paraphrase

noun
para·​phrase | \ ˈper-ə-ˌfrāz How to pronounce paraphrase (audio) , ˈpa-rə- \

Definition of paraphrase

 (Entry 1 of 2)

1 : a restatement of a text, passage, or work giving the meaning in another form The teacher asked the students to write a paraphrase of the poem.
2 : the use or process of paraphrasing in studying or teaching composition paraphrase, which aims rather at recapturing the general impression of a foreign workTimes Literary Supplement

paraphrase

verb
paraphrased; paraphrasing

Definition of paraphrase (Entry 2 of 2)

intransitive verb

: to make a paraphrase

transitive verb

: to make a paraphrase of

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Other Words from paraphrase

Verb

paraphrasable \ ˌper-​ə-​ˈfrā-​zə-​bəl How to pronounce paraphrase (audio) , ˌpa-​rə-​ \ adjective
paraphraser noun

Synonyms & Antonyms for paraphrase

Synonyms: Noun

Synonyms: Verb

Antonyms: Noun

Antonyms: Verb

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Did You Know?

When we paraphrase, we provide a version that can exist beside the original (rather than replace it). We paraphrase all the time. When you tell a friend what someone else has said, you're almost always paraphrasing, since you're not repeating the exact words. If you go to hear a talk, you might paraphrase the speaker's main points afterward for your friends. And when writing a paper on a short story, you might start off your essay with a paraphrase of the plot. Paraphrasing is especially useful when dealing with poetry, since poetic language is often difficult and poems may have meanings that are hard to pin down.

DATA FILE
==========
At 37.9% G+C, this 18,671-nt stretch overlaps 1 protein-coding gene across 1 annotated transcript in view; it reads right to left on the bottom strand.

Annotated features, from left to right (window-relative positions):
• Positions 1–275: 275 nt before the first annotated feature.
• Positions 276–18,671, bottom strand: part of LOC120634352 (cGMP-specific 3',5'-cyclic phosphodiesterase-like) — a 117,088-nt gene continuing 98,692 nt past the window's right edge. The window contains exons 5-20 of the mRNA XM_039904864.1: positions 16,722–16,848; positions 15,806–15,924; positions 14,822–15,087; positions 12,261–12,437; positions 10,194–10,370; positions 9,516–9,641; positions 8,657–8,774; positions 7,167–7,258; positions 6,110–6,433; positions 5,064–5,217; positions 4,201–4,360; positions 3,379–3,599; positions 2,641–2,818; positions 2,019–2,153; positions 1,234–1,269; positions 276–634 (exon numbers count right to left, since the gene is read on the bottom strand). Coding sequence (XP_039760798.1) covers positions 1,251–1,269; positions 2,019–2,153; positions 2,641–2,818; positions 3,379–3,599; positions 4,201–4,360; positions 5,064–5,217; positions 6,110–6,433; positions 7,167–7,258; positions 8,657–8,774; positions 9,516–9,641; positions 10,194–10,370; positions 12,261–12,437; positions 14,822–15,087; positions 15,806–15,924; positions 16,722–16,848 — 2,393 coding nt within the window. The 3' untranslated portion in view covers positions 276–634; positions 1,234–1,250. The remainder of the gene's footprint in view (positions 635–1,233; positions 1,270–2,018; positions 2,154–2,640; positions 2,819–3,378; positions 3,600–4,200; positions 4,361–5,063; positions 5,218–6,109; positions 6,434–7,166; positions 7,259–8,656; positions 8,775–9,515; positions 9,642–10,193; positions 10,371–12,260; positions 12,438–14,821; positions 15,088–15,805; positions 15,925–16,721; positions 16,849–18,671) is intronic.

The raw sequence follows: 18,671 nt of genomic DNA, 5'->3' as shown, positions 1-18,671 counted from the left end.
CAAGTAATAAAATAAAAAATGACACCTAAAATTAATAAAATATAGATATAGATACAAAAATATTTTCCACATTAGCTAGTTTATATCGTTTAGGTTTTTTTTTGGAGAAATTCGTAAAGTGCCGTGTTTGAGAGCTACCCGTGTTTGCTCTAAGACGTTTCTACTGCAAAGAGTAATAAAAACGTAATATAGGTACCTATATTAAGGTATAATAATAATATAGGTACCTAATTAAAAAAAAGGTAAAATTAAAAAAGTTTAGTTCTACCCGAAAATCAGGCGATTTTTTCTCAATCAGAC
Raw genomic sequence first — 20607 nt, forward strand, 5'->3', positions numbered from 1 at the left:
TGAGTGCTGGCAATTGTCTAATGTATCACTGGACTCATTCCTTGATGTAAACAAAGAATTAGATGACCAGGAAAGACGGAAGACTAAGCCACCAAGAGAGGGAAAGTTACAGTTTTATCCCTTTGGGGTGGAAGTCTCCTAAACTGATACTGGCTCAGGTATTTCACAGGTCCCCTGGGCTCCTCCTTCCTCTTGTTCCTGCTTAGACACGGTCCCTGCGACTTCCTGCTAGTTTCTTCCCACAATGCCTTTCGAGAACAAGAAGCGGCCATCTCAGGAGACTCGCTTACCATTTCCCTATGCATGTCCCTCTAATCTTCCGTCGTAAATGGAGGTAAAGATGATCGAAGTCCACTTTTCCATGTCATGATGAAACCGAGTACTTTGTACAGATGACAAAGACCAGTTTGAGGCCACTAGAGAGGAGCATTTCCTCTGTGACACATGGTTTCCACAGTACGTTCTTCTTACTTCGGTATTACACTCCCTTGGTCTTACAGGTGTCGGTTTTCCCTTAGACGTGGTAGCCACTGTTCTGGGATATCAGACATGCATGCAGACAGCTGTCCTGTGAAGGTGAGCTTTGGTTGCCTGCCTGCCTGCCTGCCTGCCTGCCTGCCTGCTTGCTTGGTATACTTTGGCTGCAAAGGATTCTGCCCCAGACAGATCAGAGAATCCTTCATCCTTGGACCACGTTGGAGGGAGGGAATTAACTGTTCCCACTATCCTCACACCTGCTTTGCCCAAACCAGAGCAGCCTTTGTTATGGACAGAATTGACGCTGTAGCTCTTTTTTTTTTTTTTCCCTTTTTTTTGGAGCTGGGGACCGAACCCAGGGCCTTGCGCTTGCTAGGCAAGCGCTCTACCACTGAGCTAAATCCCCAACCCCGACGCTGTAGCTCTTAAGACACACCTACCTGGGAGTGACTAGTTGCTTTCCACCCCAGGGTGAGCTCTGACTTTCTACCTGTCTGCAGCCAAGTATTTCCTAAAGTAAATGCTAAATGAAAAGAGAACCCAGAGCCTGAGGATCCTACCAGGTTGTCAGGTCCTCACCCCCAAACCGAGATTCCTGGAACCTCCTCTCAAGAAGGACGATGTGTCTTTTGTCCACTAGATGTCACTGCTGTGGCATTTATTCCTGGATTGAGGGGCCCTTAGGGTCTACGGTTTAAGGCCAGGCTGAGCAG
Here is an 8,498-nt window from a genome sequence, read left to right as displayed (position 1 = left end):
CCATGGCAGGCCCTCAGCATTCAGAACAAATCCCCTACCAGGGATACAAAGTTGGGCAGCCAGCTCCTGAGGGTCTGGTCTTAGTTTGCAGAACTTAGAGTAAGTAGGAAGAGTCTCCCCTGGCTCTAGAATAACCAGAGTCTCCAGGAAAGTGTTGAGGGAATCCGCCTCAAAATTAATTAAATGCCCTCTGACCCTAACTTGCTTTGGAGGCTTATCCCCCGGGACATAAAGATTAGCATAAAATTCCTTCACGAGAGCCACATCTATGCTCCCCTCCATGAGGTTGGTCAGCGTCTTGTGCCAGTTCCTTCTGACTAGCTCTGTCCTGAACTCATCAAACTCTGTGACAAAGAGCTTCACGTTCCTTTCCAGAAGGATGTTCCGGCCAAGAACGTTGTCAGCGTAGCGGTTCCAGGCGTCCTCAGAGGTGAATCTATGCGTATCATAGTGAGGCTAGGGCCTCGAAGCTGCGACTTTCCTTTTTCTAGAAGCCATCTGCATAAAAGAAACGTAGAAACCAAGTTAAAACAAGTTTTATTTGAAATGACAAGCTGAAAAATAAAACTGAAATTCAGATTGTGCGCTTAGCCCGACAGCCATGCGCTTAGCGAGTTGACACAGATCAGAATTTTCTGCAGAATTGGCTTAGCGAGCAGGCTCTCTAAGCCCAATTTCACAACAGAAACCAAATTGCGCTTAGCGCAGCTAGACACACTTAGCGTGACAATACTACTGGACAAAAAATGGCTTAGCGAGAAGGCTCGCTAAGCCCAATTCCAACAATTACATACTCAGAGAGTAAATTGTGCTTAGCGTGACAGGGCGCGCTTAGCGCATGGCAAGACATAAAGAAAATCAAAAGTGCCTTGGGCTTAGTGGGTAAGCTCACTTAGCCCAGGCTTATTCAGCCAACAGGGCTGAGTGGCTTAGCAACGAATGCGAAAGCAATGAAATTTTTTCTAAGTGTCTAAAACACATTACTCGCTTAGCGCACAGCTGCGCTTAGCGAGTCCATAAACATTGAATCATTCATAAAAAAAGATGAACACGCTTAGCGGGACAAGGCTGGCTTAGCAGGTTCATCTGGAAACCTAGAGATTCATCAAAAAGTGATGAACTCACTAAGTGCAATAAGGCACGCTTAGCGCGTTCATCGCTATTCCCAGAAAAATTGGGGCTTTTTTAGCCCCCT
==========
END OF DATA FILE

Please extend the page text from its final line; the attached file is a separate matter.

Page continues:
Examples of paraphrase in a Sentence

Noun This is just a paraphrase of what he said, not an exact quote. your essays on human rights should have some original thought and not be simply a paraphrase of what's in the textbook Verb I'm paraphrasing, but he did say something like that. could you paraphrase your diagnosis of my medical condition, using simpler language?